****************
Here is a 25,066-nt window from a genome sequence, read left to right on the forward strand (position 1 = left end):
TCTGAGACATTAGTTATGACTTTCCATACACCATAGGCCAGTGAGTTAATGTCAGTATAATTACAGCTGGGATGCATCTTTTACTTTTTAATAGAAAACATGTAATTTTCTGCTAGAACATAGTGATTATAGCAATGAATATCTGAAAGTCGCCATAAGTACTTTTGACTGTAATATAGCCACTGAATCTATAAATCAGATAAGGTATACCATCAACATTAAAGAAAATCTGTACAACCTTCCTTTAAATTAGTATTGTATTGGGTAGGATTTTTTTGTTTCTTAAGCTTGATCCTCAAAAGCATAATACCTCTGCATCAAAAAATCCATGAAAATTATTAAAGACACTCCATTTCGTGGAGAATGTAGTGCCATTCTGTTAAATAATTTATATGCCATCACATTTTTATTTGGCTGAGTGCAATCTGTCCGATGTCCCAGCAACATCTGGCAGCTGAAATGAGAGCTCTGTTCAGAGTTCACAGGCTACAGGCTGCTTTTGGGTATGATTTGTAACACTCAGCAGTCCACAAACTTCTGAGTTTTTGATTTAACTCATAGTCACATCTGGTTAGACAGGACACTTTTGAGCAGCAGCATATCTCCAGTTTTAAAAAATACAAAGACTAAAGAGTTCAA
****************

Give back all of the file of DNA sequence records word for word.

Here is a 25,066-nt window from a genome sequence, read left to right on the forward strand (position 1 = left end):
TCTGAGACATTAGTTATGACTTTCCATACACCATAGGCCAGTGAGTTAATGTCAGTATAATTACAGCTGGGATGCATCTTTTACTTTTTAATAGAAAACATGTAATTTTCTGCTAGAACATAGTGATTATAGCAATGAATATCTGAAAGTCGCCATAAGTACTTTTGACTGTAATATAGCCACTGAATCTATAAATCAGATAAGGTATACCATCAACATTAAAGAAAATCTGTACAACCTTCCTTTAAATTAGTATTGTATTGGGTAGGATTTTTTTGTTTCTTAAGCTTGATCCTCAAAAGCATAATACCTCTGCATCAAAAAATCCATGAAAATTATTAAAGACACTCCATTTCGTGGAGAATGTAGTGCCATTCTGTTAAATAATTTATATGCCATCACATTTTTATTTGGCTGAGTGCAATCTGTCCGATGTCCCAGCAACATCTGGCAGCTGAAATGAGAGCTCTGTTCAGAGTTCACAGGCTACAGGCTGCTTTTGGGTATGATTTGTAACACTCAGCAGTCCACAAACTTCTGAGTTTTTGATTTAACTCATAGTCACATCTGGTTAGACAGGACACTTTTGAGCAGCAGCATATCTCCAGTTTTAAAAAATACAAAGACTAAAGAGTTCAA